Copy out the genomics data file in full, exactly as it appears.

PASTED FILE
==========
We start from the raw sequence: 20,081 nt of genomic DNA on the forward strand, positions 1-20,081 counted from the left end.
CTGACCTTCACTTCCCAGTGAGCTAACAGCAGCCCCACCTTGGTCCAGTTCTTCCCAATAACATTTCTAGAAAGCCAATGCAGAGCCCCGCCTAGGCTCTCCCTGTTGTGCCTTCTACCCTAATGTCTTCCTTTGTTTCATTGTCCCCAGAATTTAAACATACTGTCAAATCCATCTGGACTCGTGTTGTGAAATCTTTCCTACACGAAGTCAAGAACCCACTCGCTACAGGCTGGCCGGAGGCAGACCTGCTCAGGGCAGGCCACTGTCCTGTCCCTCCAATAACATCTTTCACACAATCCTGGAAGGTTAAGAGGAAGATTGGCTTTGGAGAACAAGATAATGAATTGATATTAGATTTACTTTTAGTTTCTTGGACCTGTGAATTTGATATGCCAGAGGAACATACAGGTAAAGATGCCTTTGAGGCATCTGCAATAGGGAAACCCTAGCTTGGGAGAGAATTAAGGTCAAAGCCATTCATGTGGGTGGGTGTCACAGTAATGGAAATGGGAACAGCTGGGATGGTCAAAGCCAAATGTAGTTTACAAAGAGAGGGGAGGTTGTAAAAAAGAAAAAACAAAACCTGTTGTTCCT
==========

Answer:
We start from the raw sequence: 20,081 nt of genomic DNA on the forward strand, positions 1-20,081 counted from the left end.
CTGACCTTCACTTCCCAGTGAGCTAACAGCAGCCCCACCTTGGTCCAGTTCTTCCCAATAACATTTCTAGAAAGCCAATGCAGAGCCCCGCCTAGGCTCTCCCTGTTGTGCCTTCTACCCTAATGTCTTCCTTTGTTTCATTGTCCCCAGAATTTAAACATACTGTCAAATCCATCTGGACTCGTGTTGTGAAATCTTTCCTACACGAAGTCAAGAACCCACTCGCTACAGGCTGGCCGGAGGCAGACCTGCTCAGGGCAGGCCACTGTCCTGTCCCTCCAATAACATCTTTCACACAATCCTGGAAGGTTAAGAGGAAGATTGGCTTTGGAGAACAAGATAATGAATTGATATTAGATTTACTTTTAGTTTCTTGGACCTGTGAATTTGATATGCCAGAGGAACATACAGGTAAAGATGCCTTTGAGGCATCTGCAATAGGGAAACCCTAGCTTGGGAGAGAATTAAGGTCAAAGCCATTCATGTGGGTGGGTGTCACAGTAATGGAAATGGGAACAGCTGGGATGGTCAAAGCCAAATGTAGTTTACAAAGAGAGGGGAGGTTGTAAAAAAGAAAAAACAAAACCTGTTGTTCCT